“Yet, for this scenario to work, the robot should be able to move freely and autonomously  – while its sensors are often not accurate enough to allow the robot to pass through a door. That’s why we have experimented with additional localization technologies – from ultrawideband to lidar. Throughout the project, HomeLab’s flexibility and the speed at which experiments can be set up, proved to be of particular value.”

Another project leveraging the HomeLab facilities is the Antwerp Circular South project – with homes in the South of Antwerp being equipped with sensors to map parameters such as energy and water consumption, as well as waste flows. Building on those data, residents are encouraged to change their behavior – for example by adapting their energy consumption to the availability of renewable energy.  

“We are using HomeLab to test the integration of the various sensors with the project’s central data processing platform – well before the field tests at users’ homes. This has allowed us to discover upfront that the water meter suffers from a limited wireless communication range. If this had only been noticed at the start of the field tests, this would have been a serious setback for the entire project,” says Strobbe.

The Belgian market leader in switches and sockets – Niko – also frequently makes use of HomeLab, especially to bridge the gap between the lab versions of its solutions and the final field tests; but also to simulate user tests. 

And, obviously, imec researchers regularly call on the HomeLab infrastructure too. A concrete example includes the tests they conducted with indoor radar and machine learning technology

“Using HomeLab’s specifically equipped care room, our researchers wanted to check whether an indoor radar system – enriched with artificial intelligence – is capable of recognizing people based on their movements (in order to generate alarms, for instance). Of course, one could do this with a camera as well, but radar technology comes with the advantage that it also works when it's dark – while being less privacy sensitive. The researchers concluded that their concept works, but also noticed that the underlying technology still suffers from some limitations. Especially when the set-up is moved to another location / room, extra training is needed to deal with this changing environment. In this scenario, too, HomeLab was able to demonstrate its added value.”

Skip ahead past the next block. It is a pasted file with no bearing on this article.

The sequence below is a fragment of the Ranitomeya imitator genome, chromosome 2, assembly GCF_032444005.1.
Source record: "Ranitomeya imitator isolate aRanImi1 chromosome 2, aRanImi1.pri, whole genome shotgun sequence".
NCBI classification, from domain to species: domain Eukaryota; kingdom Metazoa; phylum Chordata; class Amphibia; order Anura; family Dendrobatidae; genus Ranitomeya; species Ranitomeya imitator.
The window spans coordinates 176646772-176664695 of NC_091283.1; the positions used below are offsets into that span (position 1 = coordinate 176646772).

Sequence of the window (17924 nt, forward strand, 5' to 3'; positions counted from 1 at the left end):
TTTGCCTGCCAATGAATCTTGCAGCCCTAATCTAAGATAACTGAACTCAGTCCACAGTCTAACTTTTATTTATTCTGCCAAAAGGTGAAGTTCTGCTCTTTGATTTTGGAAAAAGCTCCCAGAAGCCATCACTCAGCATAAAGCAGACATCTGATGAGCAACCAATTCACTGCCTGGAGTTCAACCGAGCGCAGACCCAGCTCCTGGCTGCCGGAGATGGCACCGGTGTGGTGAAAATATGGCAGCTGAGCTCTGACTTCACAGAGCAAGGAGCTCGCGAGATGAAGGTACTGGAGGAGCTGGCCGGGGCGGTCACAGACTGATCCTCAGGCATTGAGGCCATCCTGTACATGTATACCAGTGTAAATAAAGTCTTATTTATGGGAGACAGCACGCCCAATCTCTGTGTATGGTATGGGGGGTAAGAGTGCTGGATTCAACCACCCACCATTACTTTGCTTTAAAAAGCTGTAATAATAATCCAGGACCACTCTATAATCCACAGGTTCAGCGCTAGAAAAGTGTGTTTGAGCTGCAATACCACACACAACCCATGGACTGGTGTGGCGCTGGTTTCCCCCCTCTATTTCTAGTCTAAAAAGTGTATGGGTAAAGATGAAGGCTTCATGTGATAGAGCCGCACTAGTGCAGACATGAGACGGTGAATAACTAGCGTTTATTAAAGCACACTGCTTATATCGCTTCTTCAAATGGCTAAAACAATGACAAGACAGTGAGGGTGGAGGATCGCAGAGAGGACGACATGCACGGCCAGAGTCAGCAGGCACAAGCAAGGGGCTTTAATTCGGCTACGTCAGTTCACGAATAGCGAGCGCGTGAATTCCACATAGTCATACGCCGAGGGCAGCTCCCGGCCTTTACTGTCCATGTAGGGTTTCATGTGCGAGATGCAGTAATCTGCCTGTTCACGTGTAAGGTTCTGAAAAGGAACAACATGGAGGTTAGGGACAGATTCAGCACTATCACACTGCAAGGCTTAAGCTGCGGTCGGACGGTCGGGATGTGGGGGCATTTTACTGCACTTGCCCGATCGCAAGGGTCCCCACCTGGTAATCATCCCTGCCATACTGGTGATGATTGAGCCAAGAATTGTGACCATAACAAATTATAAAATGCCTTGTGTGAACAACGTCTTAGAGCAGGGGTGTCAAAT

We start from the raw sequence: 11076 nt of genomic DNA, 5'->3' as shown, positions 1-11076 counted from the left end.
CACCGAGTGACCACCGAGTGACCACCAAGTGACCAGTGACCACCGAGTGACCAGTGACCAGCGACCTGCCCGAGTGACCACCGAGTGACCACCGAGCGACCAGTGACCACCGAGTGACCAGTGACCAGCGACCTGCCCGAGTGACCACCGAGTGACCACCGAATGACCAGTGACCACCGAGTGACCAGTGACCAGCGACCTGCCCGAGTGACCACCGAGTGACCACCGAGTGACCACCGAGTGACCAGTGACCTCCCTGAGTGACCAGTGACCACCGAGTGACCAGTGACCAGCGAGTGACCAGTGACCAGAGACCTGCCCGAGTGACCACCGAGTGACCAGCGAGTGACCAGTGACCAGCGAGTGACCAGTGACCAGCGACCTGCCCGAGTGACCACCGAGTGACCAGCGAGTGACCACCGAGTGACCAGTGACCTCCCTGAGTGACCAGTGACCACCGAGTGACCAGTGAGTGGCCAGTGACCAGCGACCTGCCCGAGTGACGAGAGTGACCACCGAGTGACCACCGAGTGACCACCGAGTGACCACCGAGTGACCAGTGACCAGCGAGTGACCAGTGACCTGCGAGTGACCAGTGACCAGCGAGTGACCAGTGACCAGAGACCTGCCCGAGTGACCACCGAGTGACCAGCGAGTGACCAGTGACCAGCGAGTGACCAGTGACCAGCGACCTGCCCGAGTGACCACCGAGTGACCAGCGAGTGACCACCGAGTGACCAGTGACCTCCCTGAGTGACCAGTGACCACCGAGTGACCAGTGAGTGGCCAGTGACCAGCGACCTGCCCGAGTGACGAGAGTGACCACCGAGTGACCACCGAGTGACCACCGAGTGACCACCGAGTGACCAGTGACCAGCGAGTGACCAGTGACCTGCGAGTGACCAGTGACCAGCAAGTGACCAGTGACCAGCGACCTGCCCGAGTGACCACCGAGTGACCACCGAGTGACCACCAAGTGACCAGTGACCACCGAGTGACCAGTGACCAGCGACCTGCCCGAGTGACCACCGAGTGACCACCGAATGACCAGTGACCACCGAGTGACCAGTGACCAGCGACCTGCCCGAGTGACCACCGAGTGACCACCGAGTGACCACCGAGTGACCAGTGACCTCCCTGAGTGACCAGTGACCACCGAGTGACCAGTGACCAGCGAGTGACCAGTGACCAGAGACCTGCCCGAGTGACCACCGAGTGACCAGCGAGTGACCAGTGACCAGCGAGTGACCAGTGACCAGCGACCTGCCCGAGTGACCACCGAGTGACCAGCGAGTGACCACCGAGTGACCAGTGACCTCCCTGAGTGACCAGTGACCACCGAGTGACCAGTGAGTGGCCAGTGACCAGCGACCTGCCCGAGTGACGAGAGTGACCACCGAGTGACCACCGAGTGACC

HomeLab’s care room, equipped with indoor radar. Research question: can indoor radar technology be used to recognize people based on their movements? Further research aims at finding out whether the same technology can be used to detect specific human activities.HomeLab’s care room, equipped with indoor radar. Research question: can indoor radar technology be used to recognize people based on their movements? Further research aims at finding out whether the same technology can be used to detect specific human activities.
HomeLab’s care room, equipped with indoor radar. Research question: can indoor radar technology be used to recognize people based on their movements? Further research aims at finding out whether the same technology can be used to detect specific human activities.

HomeLab 2.0


According to Matthias Strobbe, HomeLab continues to invest in new services and technologies.

“We have just installed a virtual reality (VR) set-up to test VR experiences – both in a home environment but also in the context of exposure therapy for people having developed a phobia. With the same set-up, we can also investigate underlying technological challenges such as the efficient transmission of huge amounts of VR data. In addition, we have started to organize training sessions that dive into specific questions from our partners. In October, a first workshop focused on the use of voice-controlled services. The attendees learnt a.o. how voice capturing technology functions, and how the technology can be embedded in existing products. Looking further into 2020, we have already started to explore the potential of similar workshops on localization technologies and interoperability,” he concludes.


Want to know more about – or interested in using – the HomeLab facilities? 
 

 

About Matthias Strobbe

Matthias Strobbe received his M.Sc. degree and Ph.D. in Computer Science Engineering from Ghent University in July 2004 and June 2011, respectively. Since 2004, he has been a researcher at IDLab – an imec research group at Ghent University. Matthias has been active as a senior researcher and project coordinator in the domain of smart energy grids. In 2016, Matthias also became an IoT business developer for smart energy and smart buildings. As such, he is responsible for setting up industry collaborations in the framework of HomeLab.